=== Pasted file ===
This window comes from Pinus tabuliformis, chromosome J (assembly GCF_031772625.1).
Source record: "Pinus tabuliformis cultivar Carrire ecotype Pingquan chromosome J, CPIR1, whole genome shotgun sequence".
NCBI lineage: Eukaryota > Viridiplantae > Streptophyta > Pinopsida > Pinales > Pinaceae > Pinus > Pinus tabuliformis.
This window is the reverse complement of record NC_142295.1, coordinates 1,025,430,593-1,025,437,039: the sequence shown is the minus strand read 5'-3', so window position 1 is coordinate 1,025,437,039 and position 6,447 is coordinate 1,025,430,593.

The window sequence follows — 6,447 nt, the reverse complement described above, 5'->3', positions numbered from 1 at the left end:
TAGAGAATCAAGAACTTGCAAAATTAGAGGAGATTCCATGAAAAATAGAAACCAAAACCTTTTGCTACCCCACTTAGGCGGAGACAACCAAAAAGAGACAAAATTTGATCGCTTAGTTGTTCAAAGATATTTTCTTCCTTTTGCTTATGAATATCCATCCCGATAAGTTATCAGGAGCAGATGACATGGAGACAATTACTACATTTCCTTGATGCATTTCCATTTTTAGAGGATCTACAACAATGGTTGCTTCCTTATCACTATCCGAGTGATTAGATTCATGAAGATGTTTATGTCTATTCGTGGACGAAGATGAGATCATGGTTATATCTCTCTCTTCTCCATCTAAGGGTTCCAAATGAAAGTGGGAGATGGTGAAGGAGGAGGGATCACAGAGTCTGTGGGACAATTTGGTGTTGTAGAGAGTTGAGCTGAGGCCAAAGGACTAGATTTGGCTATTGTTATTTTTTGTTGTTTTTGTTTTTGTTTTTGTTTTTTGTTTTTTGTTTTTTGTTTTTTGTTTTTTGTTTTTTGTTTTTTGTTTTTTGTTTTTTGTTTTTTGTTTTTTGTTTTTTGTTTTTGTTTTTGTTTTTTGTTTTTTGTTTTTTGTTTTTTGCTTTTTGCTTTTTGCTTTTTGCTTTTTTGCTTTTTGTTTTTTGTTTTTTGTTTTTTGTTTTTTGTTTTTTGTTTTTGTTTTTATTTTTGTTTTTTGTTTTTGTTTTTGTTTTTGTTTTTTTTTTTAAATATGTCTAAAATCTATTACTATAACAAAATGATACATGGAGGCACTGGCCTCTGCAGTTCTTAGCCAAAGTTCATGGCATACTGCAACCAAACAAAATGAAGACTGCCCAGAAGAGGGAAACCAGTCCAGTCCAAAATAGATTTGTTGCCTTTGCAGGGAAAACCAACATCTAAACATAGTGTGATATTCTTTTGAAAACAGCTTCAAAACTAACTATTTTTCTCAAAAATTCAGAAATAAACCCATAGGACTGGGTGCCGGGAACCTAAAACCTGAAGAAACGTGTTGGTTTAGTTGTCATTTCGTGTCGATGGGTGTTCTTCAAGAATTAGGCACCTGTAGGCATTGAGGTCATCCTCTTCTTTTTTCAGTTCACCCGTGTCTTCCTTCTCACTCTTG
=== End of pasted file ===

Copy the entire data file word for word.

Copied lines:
This window comes from Pinus tabuliformis, chromosome J (assembly GCF_031772625.1).
Source record: "Pinus tabuliformis cultivar Carrire ecotype Pingquan chromosome J, CPIR1, whole genome shotgun sequence".
NCBI lineage: Eukaryota > Viridiplantae > Streptophyta > Pinopsida > Pinales > Pinaceae > Pinus > Pinus tabuliformis.
This window is the reverse complement of record NC_142295.1, coordinates 1,025,430,593-1,025,437,039: the sequence shown is the minus strand read 5'-3', so window position 1 is coordinate 1,025,437,039 and position 6,447 is coordinate 1,025,430,593.

The window sequence follows — 6,447 nt, the reverse complement described above, 5'->3', positions numbered from 1 at the left end:
TAGAGAATCAAGAACTTGCAAAATTAGAGGAGATTCCATGAAAAATAGAAACCAAAACCTTTTGCTACCCCACTTAGGCGGAGACAACCAAAAAGAGACAAAATTTGATCGCTTAGTTGTTCAAAGATATTTTCTTCCTTTTGCTTATGAATATCCATCCCGATAAGTTATCAGGAGCAGATGACATGGAGACAATTACTACATTTCCTTGATGCATTTCCATTTTTAGAGGATCTACAACAATGGTTGCTTCCTTATCACTATCCGAGTGATTAGATTCATGAAGATGTTTATGTCTATTCGTGGACGAAGATGAGATCATGGTTATATCTCTCTCTTCTCCATCTAAGGGTTCCAAATGAAAGTGGGAGATGGTGAAGGAGGAGGGATCACAGAGTCTGTGGGACAATTTGGTGTTGTAGAGAGTTGAGCTGAGGCCAAAGGACTAGATTTGGCTATTGTTATTTTTTGTTGTTTTTGTTTTTGTTTTTGTTTTTTGTTTTTTGTTTTTTGTTTTTTGTTTTTTGTTTTTTGTTTTTTGTTTTTTGTTTTTTGTTTTTTGTTTTTTGTTTTTTGTTTTTGTTTTTGTTTTTTGTTTTTTGTTTTTTGTTTTTTGCTTTTTGCTTTTTGCTTTTTGCTTTTTTGCTTTTTGTTTTTTGTTTTTTGTTTTTTGTTTTTTGTTTTTTGTTTTTGTTTTTATTTTTGTTTTTTGTTTTTGTTTTTGTTTTTGTTTTTTTTTTTAAATATGTCTAAAATCTATTACTATAACAAAATGATACATGGAGGCACTGGCCTCTGCAGTTCTTAGCCAAAGTTCATGGCATACTGCAACCAAACAAAATGAAGACTGCCCAGAAGAGGGAAACCAGTCCAGTCCAAAATAGATTTGTTGCCTTTGCAGGGAAAACCAACATCTAAACATAGTGTGATATTCTTTTGAAAACAGCTTCAAAACTAACTATTTTTCTCAAAAATTCAGAAATAAACCCATAGGACTGGGTGCCGGGAACCTAAAACCTGAAGAAACGTGTTGGTTTAGTTGTCATTTCGTGTCGATGGGTGTTCTTCAAGAATTAGGCACCTGTAGGCATTGAGGTCATCCTCTTCTTTTTTCAGTTCACCCGTGTCTTCCTTCTCACTCTTG